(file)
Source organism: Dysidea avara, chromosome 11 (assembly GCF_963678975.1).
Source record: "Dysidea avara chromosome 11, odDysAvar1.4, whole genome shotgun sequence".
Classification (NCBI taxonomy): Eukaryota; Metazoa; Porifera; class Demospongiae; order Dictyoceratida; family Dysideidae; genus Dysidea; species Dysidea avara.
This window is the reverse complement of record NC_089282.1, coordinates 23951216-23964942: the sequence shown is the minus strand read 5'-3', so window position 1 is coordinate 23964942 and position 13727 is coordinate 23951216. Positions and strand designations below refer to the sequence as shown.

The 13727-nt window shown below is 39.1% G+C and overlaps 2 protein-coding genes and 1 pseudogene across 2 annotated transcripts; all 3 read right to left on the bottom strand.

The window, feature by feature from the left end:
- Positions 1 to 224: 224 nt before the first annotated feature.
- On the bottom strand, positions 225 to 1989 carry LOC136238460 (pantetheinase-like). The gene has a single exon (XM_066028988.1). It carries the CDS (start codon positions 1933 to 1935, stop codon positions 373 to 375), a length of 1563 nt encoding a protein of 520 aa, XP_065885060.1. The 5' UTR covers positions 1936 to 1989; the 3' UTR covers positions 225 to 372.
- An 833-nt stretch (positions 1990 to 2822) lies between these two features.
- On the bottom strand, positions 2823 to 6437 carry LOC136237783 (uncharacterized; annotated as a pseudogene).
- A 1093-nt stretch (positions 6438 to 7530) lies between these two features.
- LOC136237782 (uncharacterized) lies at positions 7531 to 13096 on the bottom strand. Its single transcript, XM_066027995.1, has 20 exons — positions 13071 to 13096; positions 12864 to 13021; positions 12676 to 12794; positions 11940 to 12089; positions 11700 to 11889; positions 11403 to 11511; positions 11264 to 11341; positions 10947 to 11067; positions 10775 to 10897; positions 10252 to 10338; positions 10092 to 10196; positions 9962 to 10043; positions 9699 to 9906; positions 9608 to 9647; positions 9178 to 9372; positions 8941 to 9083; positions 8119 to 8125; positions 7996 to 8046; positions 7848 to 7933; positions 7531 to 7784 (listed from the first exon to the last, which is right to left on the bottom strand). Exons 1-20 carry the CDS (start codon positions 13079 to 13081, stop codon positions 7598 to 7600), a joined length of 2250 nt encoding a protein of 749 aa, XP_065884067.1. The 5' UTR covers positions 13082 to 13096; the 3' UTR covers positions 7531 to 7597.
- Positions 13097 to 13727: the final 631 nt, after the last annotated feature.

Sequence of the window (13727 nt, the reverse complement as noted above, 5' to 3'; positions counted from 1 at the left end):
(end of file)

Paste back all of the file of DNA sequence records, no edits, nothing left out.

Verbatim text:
Source organism: Dysidea avara, chromosome 11 (assembly GCF_963678975.1).
Source record: "Dysidea avara chromosome 11, odDysAvar1.4, whole genome shotgun sequence".
Classification (NCBI taxonomy): Eukaryota; Metazoa; Porifera; class Demospongiae; order Dictyoceratida; family Dysideidae; genus Dysidea; species Dysidea avara.
This window is the reverse complement of record NC_089282.1, coordinates 23951216-23964942: the sequence shown is the minus strand read 5'-3', so window position 1 is coordinate 23964942 and position 13727 is coordinate 23951216. Positions and strand designations below refer to the sequence as shown.

The 13727-nt window shown below is 39.1% G+C and overlaps 2 protein-coding genes and 1 pseudogene across 2 annotated transcripts; all 3 read right to left on the bottom strand.

The window, feature by feature from the left end:
- Positions 1 to 224: 224 nt before the first annotated feature.
- On the bottom strand, positions 225 to 1989 carry LOC136238460 (pantetheinase-like). The gene has a single exon (XM_066028988.1). It carries the CDS (start codon positions 1933 to 1935, stop codon positions 373 to 375), a length of 1563 nt encoding a protein of 520 aa, XP_065885060.1. The 5' UTR covers positions 1936 to 1989; the 3' UTR covers positions 225 to 372.
- An 833-nt stretch (positions 1990 to 2822) lies between these two features.
- On the bottom strand, positions 2823 to 6437 carry LOC136237783 (uncharacterized; annotated as a pseudogene).
- A 1093-nt stretch (positions 6438 to 7530) lies between these two features.
- LOC136237782 (uncharacterized) lies at positions 7531 to 13096 on the bottom strand. Its single transcript, XM_066027995.1, has 20 exons — positions 13071 to 13096; positions 12864 to 13021; positions 12676 to 12794; positions 11940 to 12089; positions 11700 to 11889; positions 11403 to 11511; positions 11264 to 11341; positions 10947 to 11067; positions 10775 to 10897; positions 10252 to 10338; positions 10092 to 10196; positions 9962 to 10043; positions 9699 to 9906; positions 9608 to 9647; positions 9178 to 9372; positions 8941 to 9083; positions 8119 to 8125; positions 7996 to 8046; positions 7848 to 7933; positions 7531 to 7784 (listed from the first exon to the last, which is right to left on the bottom strand). Exons 1-20 carry the CDS (start codon positions 13079 to 13081, stop codon positions 7598 to 7600), a joined length of 2250 nt encoding a protein of 749 aa, XP_065884067.1. The 5' UTR covers positions 13082 to 13096; the 3' UTR covers positions 7531 to 7597.
- Positions 13097 to 13727: the final 631 nt, after the last annotated feature.

Sequence of the window (13727 nt, the reverse complement as noted above, 5' to 3'; positions counted from 1 at the left end):